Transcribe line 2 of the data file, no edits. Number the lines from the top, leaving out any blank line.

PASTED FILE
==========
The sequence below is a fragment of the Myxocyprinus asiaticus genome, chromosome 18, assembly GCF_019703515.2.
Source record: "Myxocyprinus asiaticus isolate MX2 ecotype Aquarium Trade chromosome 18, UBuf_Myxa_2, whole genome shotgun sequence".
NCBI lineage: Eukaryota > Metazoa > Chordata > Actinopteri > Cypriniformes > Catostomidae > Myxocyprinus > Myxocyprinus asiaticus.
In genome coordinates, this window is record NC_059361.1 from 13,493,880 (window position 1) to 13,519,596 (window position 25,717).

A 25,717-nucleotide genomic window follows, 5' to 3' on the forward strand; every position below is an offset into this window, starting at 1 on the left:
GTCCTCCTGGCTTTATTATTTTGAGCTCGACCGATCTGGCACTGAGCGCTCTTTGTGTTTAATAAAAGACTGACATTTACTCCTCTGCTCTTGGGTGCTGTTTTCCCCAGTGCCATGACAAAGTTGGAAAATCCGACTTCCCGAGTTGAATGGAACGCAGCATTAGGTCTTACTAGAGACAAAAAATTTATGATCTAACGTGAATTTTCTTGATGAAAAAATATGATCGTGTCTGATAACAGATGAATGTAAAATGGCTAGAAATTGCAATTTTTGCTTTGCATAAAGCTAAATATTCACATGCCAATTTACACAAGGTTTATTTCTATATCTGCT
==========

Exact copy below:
Source record: "Myxocyprinus asiaticus isolate MX2 ecotype Aquarium Trade chromosome 18, UBuf_Myxa_2, whole genome shotgun sequence".